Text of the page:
It’s September, and I’m awake.

Happy September, everyone.

This time of year brings mixed feelings. Relief once the temperatures cool and I can break out my boots and sweaters and hoodies. Excitement for the start of football season. Nostalgia for autumn in Pittsburgh and New England. And annoyance and sadness and fear as I approach the end of the month.

You see, September used to be one of my favorite months of the year. But September was when everything started to fall apart and when I found out my ex was cheating – two days after his birthday, in a month that he also loved – and now the entire month is a constant reminder of him. Wake Me Up When September Ends became my personal theme song. For the past few Septembers, I found myself a mess of conflicting emotions and a constant bundle of nerves.

Already, though, this September has been going better than last September. I’m not that depressed. I’m more fearful of how depressed I might get. I’d like to just skip certain days of the month. I think it helps that I have a goal to strive toward – at the end of the month, I’m going to the Pacific Northwest for the first time, celebrating the wedding of a dear friend, and taking my first real vacation in over two years.

So while this year the depression has been kept at bay, on the other hand, the nostalgia is overwhelming. I miss different places at different times of the year. I wish I was in Paris in the springtime. I strangely miss Washington, DC, in the summertime. It makes no sense because I hated the weather there, but I miss baseball games and cookouts with friends, playing softball on Sunday afternoons, and outdoor happy hours after work.

In the fall, I miss Pittsburgh and New England.

The changing leaves are spectacular in both places – the picture at the top of this post was taken during a hike through Mount Holyoke Park near Amherst – and in both cities, the excitement for sports is overwhelming. In Pittsburgh, it’s Steelers fever after a long, bleak summer free of football. In Boston, it’s a combination of Red Sox playoff excitement and the collective fawning over Tom Brady. (So it’s more than a little amusing to me that, this fall, the Red Sox are playing sub-.500 ball and the Pirates are fighting for a wild card spot. Everything is flipped upside down, fucked up backwards.)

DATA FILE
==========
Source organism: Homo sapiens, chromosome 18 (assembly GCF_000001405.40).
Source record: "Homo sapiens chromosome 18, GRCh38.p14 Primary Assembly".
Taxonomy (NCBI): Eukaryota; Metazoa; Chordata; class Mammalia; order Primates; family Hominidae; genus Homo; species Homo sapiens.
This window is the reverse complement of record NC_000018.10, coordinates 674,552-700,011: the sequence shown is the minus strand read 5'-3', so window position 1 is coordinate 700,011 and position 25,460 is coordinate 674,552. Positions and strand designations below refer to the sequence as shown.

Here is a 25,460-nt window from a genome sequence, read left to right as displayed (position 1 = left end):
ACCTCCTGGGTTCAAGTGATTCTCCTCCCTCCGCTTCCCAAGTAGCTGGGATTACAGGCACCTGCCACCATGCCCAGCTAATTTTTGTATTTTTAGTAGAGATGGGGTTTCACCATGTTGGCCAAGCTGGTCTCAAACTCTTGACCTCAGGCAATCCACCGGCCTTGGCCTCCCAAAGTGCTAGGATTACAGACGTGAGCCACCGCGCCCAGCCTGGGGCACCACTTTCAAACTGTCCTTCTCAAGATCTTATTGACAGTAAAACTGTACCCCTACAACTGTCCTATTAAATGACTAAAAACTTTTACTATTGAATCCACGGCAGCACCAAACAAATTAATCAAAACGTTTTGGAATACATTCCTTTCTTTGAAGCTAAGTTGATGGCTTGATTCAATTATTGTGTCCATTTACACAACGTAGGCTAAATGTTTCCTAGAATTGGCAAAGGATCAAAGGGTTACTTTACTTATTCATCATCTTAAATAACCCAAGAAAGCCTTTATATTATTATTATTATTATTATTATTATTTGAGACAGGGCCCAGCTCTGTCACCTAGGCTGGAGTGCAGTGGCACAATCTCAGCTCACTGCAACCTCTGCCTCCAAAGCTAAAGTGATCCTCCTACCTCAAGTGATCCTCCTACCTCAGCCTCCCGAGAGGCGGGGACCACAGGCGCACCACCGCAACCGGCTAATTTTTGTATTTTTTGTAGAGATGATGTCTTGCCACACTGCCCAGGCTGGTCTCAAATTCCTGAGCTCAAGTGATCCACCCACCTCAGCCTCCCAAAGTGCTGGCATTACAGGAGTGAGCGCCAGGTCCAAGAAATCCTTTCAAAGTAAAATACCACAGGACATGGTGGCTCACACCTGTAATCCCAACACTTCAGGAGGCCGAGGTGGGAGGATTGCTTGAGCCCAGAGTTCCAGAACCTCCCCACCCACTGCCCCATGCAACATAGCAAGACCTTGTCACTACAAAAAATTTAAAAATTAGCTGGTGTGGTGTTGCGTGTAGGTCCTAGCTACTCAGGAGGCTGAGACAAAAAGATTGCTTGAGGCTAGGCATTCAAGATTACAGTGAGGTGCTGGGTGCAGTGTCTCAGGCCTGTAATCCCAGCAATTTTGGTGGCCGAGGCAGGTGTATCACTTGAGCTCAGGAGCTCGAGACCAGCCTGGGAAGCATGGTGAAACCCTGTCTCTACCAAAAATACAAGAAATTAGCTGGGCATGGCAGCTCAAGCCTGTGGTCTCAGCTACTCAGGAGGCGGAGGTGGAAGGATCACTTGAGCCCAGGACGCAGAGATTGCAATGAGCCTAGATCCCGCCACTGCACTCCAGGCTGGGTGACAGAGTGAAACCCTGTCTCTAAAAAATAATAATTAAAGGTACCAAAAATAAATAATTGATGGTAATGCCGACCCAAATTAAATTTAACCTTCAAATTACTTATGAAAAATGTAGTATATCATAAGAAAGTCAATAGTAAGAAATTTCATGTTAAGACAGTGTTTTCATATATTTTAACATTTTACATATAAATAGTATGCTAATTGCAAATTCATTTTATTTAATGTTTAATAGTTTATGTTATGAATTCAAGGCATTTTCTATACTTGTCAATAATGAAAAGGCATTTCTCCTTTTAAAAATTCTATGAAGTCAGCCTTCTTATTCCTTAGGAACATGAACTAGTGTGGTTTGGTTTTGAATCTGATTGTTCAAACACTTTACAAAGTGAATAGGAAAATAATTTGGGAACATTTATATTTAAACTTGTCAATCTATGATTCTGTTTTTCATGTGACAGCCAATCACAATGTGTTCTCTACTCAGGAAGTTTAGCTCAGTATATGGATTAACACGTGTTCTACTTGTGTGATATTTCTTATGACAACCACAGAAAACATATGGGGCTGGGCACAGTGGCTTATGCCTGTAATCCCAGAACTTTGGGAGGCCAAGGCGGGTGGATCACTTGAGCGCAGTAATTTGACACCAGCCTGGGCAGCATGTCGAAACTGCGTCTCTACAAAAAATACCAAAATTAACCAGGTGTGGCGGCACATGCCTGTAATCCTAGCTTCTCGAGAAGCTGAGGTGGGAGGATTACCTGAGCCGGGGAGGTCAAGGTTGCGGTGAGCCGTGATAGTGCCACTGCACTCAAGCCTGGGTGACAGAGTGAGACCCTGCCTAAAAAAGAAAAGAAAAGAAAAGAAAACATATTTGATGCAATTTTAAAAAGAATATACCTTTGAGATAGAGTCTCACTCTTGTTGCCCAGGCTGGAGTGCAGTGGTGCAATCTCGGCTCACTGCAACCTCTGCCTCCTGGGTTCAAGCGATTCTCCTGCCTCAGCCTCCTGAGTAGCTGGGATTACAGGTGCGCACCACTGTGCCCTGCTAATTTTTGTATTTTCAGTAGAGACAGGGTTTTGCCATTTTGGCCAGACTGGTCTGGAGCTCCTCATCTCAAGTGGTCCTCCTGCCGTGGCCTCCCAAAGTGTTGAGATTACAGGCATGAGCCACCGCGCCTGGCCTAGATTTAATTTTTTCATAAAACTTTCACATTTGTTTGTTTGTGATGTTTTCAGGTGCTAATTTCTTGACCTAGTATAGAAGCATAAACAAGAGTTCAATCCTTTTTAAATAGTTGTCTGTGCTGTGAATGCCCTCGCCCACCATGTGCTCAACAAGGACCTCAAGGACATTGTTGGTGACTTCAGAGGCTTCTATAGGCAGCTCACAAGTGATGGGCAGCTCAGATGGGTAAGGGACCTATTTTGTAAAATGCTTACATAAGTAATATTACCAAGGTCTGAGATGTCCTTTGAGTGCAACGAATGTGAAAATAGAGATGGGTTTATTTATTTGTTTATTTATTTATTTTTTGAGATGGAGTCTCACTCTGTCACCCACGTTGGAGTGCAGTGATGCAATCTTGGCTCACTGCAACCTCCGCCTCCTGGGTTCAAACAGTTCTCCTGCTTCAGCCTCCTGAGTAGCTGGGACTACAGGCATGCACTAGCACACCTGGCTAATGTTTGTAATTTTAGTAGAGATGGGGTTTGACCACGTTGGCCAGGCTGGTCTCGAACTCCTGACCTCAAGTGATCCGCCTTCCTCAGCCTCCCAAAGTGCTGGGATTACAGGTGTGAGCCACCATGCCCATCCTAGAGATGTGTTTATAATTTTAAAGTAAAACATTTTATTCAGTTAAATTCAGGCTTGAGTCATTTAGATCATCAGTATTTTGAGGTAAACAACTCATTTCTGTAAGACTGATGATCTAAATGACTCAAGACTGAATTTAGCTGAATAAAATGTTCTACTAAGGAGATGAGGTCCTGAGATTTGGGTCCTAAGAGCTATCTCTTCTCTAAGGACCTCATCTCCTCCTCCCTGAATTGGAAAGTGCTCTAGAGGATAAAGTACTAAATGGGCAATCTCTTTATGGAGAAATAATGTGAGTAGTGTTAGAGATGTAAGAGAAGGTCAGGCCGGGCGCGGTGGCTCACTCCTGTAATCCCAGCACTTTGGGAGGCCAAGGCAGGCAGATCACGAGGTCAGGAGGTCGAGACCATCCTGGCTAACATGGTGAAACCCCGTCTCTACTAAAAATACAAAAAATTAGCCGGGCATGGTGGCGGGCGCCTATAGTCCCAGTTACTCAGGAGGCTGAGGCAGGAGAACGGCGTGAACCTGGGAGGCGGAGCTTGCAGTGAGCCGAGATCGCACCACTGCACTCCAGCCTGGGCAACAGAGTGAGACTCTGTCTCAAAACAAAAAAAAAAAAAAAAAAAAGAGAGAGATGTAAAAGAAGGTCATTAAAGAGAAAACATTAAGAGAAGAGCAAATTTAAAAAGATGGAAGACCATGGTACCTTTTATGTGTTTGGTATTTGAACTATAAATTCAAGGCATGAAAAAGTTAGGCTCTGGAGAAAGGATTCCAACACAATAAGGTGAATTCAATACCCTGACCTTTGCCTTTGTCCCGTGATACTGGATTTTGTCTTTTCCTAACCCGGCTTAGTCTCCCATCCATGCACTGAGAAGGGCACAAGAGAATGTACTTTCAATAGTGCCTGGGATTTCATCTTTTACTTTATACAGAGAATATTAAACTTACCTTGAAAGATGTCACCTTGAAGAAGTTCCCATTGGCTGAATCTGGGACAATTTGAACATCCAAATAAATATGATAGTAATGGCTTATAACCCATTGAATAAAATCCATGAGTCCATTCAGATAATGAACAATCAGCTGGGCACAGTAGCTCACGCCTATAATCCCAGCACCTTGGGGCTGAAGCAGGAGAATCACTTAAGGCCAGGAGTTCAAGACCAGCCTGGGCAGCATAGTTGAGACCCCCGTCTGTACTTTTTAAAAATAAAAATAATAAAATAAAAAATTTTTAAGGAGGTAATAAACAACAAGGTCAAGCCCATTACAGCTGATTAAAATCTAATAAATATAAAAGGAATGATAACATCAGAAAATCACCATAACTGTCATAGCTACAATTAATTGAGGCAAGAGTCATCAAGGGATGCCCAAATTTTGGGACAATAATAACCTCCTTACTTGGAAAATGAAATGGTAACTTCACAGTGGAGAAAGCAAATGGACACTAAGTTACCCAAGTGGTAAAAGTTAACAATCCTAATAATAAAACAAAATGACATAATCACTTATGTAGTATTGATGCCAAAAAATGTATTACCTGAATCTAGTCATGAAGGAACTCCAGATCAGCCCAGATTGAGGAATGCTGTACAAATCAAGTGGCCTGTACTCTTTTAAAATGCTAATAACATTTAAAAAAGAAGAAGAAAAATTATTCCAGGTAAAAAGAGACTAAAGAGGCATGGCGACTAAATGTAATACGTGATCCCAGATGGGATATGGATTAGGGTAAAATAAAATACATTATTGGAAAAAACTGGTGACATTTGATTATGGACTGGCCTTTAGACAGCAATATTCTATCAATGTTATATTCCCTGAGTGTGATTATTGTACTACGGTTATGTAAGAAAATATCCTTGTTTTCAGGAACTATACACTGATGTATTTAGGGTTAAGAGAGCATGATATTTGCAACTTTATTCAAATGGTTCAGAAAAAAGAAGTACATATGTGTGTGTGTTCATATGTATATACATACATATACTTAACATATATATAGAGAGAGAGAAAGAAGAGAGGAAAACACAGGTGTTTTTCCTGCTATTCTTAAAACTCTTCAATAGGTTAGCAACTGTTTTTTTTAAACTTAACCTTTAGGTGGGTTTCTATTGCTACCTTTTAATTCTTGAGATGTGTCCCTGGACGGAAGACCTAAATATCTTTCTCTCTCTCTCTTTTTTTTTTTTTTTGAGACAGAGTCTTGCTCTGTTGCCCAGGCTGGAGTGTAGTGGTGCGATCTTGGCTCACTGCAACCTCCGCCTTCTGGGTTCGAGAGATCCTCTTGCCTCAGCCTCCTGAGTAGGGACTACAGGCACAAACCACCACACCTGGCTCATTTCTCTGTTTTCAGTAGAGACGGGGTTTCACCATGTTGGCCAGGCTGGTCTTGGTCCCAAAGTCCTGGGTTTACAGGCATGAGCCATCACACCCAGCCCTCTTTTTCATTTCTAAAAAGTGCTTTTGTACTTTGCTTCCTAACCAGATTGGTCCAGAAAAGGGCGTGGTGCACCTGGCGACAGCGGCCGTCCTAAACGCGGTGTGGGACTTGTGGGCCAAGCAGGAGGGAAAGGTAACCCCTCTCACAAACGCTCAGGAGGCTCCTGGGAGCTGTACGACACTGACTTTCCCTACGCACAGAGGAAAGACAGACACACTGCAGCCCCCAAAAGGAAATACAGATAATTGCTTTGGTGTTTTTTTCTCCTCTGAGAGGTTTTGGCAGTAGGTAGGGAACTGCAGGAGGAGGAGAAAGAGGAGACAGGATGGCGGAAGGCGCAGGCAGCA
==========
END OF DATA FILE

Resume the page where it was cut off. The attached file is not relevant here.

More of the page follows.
This year I find myself even more nostalgic than normal. My first autumn in Western Massachusetts was also an election year. I got to know new people while debating politics and laughing at Tina Fey’s Sarah Palin impression. My new friends held a party on election night – which also happened to be our second anniversary, the last one we celebrated on good terms. Some people might laugh at spending your wedding anniversary at a party with 15 other people, drinking wine and watching CNN, but it was a blast. Our new friends, the ones we had met just two months earlier, even got us a cake. I thought we’d have many more anniversaries to celebrate, many more nights to spend with just us – that night was historic, and there was no way I was missing it. Looking back, I’m glad that’s how I spent my last good anniversary – because I have other memories associated with it, good memories, other people. I think we did go out to dinner the next night, but to be honest, I have no idea where we went. So I’m grateful that we did what we did on our actual anniversary, so I at least have some positive memories to hold on to.

So this year, I’m trying to hold on to that. I’m trying to concentrate on all of the things I love about autumn, rather than dwelling on the bad because something happened to take place on a certain day. I love pumpkin spice lattes and apple cider, my camel colored leather jacket and my chocolate colored stiletto boots. I love cool mornings, the kind of weather where you can wear a hoodie, jeans, and flip flops. I love the first Sunday at the bar during football season, finding a collection of yinzers hundreds of miles from home, all simultaneously yelling at Ben Roethlisberger to throw the fucking ball. I love the first dusting of snow of the season, when the trees still have leaves on them, making a beautiful tableau of orange and red and yellow and white.

Things could’ve fallen apart any day of the year. The fact that it did during this month is inconsequential. I think three Septembers spent depressed and angry is three too many. I’m not going to let it happen this time around.

I’ve got football to watch and pumpkin spice lattes to drink. I’m too busy having fun.

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2 thoughts on “It’s September, and I’m awake.

  1. I’ve always thought of September as a month of rebirth. It’s my favorite month too. And you’re right, 3 is too many. Let’s celebrate the happy. And I’ll buy you a drink on the west coast on September 30 to say good-bye to it, and to welcome October 🙂

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